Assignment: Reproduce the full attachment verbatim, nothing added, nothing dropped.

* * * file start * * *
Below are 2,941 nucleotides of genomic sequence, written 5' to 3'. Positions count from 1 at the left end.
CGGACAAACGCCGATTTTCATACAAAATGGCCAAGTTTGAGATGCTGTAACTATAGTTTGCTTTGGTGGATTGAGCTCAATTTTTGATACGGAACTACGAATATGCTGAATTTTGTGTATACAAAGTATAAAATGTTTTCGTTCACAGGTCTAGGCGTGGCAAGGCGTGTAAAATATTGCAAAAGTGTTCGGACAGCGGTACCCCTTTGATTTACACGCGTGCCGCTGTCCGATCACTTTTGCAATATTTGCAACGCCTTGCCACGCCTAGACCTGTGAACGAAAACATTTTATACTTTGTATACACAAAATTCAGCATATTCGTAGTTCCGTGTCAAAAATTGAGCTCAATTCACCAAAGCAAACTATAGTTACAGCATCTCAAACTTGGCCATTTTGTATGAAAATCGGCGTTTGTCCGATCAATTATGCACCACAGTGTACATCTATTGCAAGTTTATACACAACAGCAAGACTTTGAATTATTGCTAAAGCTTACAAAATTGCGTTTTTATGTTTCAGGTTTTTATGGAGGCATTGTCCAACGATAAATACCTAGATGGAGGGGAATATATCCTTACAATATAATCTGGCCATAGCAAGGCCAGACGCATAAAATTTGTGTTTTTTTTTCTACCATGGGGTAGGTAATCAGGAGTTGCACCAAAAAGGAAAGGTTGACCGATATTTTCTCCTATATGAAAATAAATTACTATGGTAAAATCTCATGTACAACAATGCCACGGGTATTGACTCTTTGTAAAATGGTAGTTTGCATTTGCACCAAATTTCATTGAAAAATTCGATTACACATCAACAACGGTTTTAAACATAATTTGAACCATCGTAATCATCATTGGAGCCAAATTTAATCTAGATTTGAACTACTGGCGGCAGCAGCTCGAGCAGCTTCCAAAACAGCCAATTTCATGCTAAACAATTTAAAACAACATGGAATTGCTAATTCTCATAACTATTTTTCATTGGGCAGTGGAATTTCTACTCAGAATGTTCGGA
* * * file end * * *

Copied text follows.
Below are 2,941 nucleotides of genomic sequence, written 5' to 3'. Positions count from 1 at the left end.
CGGACAAACGCCGATTTTCATACAAAATGGCCAAGTTTGAGATGCTGTAACTATAGTTTGCTTTGGTGGATTGAGCTCAATTTTTGATACGGAACTACGAATATGCTGAATTTTGTGTATACAAAGTATAAAATGTTTTCGTTCACAGGTCTAGGCGTGGCAAGGCGTGTAAAATATTGCAAAAGTGTTCGGACAGCGGTACCCCTTTGATTTACACGCGTGCCGCTGTCCGATCACTTTTGCAATATTTGCAACGCCTTGCCACGCCTAGACCTGTGAACGAAAACATTTTATACTTTGTATACACAAAATTCAGCATATTCGTAGTTCCGTGTCAAAAATTGAGCTCAATTCACCAAAGCAAACTATAGTTACAGCATCTCAAACTTGGCCATTTTGTATGAAAATCGGCGTTTGTCCGATCAATTATGCACCACAGTGTACATCTATTGCAAGTTTATACACAACAGCAAGACTTTGAATTATTGCTAAAGCTTACAAAATTGCGTTTTTATGTTTCAGGTTTTTATGGAGGCATTGTCCAACGATAAATACCTAGATGGAGGGGAATATATCCTTACAATATAATCTGGCCATAGCAAGGCCAGACGCATAAAATTTGTGTTTTTTTTTCTACCATGGGGTAGGTAATCAGGAGTTGCACCAAAAAGGAAAGGTTGACCGATATTTTCTCCTATATGAAAATAAATTACTATGGTAAAATCTCATGTACAACAATGCCACGGGTATTGACTCTTTGTAAAATGGTAGTTTGCATTTGCACCAAATTTCATTGAAAAATTCGATTACACATCAACAACGGTTTTAAACATAATTTGAACCATCGTAATCATCATTGGAGCCAAATTTAATCTAGATTTGAACTACTGGCGGCAGCAGCTCGAGCAGCTTCCAAAACAGCCAATTTCATGCTAAACAATTTAAAACAACATGGAATTGCTAATTCTCATAACTATTTTTCATTGGGCAGTGGAATTTCTACTCAGAATGTTCGGA